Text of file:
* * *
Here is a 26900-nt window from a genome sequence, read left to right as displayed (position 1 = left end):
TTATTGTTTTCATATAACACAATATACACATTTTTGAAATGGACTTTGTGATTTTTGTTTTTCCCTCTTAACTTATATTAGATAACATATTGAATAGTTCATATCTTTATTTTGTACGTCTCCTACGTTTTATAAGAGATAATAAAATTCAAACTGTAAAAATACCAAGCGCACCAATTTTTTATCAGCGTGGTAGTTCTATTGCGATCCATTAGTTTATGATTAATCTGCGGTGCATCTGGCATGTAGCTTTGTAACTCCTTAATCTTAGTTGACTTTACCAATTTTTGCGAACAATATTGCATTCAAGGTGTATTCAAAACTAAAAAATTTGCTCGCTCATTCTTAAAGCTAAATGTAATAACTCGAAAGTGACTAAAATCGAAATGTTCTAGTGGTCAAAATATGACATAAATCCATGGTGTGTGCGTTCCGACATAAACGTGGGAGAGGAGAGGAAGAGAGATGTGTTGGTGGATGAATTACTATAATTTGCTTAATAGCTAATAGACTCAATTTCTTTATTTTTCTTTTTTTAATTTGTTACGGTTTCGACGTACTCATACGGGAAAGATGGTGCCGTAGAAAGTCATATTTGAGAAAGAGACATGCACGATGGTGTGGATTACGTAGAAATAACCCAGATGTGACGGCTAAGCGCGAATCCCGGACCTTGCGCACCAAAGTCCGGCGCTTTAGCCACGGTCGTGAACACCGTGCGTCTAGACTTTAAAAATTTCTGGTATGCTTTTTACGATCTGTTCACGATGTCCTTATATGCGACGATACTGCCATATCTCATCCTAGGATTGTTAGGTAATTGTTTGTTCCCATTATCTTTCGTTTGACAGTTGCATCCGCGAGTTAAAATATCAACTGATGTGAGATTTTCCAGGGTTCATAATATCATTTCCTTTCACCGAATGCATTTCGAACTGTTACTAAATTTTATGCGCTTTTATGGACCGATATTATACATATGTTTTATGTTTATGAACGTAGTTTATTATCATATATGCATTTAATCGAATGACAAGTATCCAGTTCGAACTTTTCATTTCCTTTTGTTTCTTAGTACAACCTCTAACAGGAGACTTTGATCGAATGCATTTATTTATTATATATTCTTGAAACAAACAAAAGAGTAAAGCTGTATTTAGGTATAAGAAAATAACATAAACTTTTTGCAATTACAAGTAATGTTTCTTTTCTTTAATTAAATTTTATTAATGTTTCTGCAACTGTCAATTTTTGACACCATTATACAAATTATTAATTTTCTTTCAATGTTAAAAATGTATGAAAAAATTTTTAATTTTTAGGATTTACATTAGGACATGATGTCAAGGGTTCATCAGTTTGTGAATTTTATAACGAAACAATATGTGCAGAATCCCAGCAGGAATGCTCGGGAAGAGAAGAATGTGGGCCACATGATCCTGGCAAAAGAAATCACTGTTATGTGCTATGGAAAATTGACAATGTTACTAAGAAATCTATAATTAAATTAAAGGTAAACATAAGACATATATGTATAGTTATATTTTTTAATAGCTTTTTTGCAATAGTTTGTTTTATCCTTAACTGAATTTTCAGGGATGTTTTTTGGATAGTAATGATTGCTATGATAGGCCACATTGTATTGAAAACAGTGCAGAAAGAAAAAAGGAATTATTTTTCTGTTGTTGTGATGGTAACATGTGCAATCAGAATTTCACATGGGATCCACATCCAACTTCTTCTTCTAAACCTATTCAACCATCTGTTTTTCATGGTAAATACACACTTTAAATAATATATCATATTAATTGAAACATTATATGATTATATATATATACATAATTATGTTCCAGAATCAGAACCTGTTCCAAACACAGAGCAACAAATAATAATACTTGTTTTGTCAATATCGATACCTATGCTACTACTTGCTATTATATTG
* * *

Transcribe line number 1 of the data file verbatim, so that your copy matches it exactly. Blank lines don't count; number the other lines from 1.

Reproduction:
Here is a 26900-nt window from a genome sequence, read left to right as displayed (position 1 = left end):